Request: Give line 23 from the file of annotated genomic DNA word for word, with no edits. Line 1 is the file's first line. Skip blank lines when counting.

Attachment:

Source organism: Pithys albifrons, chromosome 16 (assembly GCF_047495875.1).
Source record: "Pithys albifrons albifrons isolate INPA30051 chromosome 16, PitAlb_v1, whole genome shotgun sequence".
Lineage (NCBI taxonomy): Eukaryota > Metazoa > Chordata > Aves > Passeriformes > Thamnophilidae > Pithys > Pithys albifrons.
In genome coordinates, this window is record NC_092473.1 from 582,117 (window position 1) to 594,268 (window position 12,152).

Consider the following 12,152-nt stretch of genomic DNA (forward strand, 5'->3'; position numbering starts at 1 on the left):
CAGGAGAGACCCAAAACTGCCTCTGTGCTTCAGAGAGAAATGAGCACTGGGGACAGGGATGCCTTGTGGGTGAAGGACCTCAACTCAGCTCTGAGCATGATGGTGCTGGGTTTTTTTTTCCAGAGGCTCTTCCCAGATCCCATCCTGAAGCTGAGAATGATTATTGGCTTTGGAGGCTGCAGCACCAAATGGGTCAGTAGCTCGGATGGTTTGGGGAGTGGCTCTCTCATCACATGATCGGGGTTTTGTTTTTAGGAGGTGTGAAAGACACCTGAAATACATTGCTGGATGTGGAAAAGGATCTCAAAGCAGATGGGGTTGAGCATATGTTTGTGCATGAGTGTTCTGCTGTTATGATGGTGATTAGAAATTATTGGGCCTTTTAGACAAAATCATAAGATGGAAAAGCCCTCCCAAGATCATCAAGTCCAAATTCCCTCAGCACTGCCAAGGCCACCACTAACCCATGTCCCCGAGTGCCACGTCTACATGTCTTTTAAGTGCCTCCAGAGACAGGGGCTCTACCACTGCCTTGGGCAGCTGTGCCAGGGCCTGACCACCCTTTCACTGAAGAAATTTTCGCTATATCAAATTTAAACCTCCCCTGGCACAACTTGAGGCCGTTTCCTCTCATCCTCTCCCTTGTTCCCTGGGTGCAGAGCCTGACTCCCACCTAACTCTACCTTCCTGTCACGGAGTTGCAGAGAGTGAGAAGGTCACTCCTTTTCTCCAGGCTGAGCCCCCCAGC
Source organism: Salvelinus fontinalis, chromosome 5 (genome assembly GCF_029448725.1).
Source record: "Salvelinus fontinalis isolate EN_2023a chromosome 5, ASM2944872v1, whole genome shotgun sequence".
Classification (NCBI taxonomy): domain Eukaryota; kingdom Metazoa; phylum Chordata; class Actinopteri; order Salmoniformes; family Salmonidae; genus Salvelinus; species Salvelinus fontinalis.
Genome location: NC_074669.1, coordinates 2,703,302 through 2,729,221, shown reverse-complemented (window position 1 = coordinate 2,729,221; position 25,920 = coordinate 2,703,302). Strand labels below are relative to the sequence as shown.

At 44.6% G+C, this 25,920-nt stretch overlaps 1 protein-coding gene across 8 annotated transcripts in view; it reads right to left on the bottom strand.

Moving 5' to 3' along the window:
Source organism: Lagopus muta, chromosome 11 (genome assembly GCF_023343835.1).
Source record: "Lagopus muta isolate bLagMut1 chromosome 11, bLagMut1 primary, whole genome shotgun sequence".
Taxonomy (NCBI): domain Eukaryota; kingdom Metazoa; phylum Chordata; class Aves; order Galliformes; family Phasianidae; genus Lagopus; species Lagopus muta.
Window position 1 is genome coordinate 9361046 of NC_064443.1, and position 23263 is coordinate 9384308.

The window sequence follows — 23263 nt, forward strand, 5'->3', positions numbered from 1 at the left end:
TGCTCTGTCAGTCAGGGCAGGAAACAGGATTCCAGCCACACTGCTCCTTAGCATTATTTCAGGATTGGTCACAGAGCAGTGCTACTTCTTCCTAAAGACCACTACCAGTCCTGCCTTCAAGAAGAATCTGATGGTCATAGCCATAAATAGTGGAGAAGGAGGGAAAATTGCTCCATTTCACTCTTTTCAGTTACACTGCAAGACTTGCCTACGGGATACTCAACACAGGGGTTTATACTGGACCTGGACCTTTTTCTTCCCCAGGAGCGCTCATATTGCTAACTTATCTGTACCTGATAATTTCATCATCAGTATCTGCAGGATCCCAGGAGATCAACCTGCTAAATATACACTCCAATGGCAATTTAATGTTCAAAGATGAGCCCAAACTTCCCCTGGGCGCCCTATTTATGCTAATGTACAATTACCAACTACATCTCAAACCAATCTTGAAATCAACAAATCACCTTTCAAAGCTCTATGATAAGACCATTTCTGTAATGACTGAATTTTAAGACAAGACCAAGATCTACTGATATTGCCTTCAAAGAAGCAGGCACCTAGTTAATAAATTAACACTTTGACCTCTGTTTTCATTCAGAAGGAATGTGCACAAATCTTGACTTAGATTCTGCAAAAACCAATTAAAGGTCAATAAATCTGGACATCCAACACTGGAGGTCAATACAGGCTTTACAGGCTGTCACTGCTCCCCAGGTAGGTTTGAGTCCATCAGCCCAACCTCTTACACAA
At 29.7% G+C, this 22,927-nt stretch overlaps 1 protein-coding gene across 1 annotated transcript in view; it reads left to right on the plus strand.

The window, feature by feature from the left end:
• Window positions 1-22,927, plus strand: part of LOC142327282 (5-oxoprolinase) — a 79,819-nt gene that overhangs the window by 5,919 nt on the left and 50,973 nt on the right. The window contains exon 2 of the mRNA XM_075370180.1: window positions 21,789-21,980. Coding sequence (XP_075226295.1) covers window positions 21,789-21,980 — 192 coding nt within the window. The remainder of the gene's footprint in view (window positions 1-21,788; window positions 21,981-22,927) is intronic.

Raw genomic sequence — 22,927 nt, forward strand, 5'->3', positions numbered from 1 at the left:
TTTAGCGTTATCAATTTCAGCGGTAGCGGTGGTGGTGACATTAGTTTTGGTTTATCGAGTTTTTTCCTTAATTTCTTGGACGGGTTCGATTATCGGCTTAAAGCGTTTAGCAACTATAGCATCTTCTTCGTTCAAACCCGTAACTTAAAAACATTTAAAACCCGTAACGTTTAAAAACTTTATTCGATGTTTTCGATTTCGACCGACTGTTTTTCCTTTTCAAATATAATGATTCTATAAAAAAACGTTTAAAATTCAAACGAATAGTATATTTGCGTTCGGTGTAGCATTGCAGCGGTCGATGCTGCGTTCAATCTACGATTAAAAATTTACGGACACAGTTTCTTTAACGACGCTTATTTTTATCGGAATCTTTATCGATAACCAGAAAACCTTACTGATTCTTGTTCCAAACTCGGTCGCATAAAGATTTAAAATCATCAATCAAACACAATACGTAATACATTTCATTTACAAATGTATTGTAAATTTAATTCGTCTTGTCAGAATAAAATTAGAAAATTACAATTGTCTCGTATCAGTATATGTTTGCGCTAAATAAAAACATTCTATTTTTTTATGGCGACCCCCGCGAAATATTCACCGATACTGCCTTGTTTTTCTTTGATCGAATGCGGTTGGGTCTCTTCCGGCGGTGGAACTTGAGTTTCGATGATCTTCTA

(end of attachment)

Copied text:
TTTAGCGTTATCAATTTCAGCGGTAGCGGTGGTGGTGACATTAGTTTTGGTTTATCGAGTTTTTTCCTTAATTTCTTGGACGGGTTCGATTATCGGCTTAAAGCGTTTAGCAACTATAGCATCTTCTTCGTTCAAACCCGTAACTTAAAAACATTTAAAACCCGTAACGTTTAAAAACTTTATTCGATGTTTTCGATTTCGACCGACTGTTTTTCCTTTTCAAATATAATGATTCTATAAAAAAACGTTTAAAATTCAAACGAATAGTATATTTGCGTTCGGTGTAGCATTGCAGCGGTCGATGCTGCGTTCAATCTACGATTAAAAATTTACGGACACAGTTTCTTTAACGACGCTTATTTTTATCGGAATCTTTATCGATAACCAGAAAACCTTACTGATTCTTGTTCCAAACTCGGTCGCATAAAGATTTAAAATCATCAATCAAACACAATACGTAATACATTTCATTTACAAATGTATTGTAAATTTAATTCGTCTTGTCAGAATAAAATTAGAAAATTACAATTGTCTCGTATCAGTATATGTTTGCGCTAAATAAAAACATTCTATTTTTTTATGGCGACCCCCGCGAAATATTCACCGATACTGCCTTGTTTTTCTTTGATCGAATGCGGTTGGGTCTCTTCCGGCGGTGGAACTTGAGTTTCGATGATCTTCTA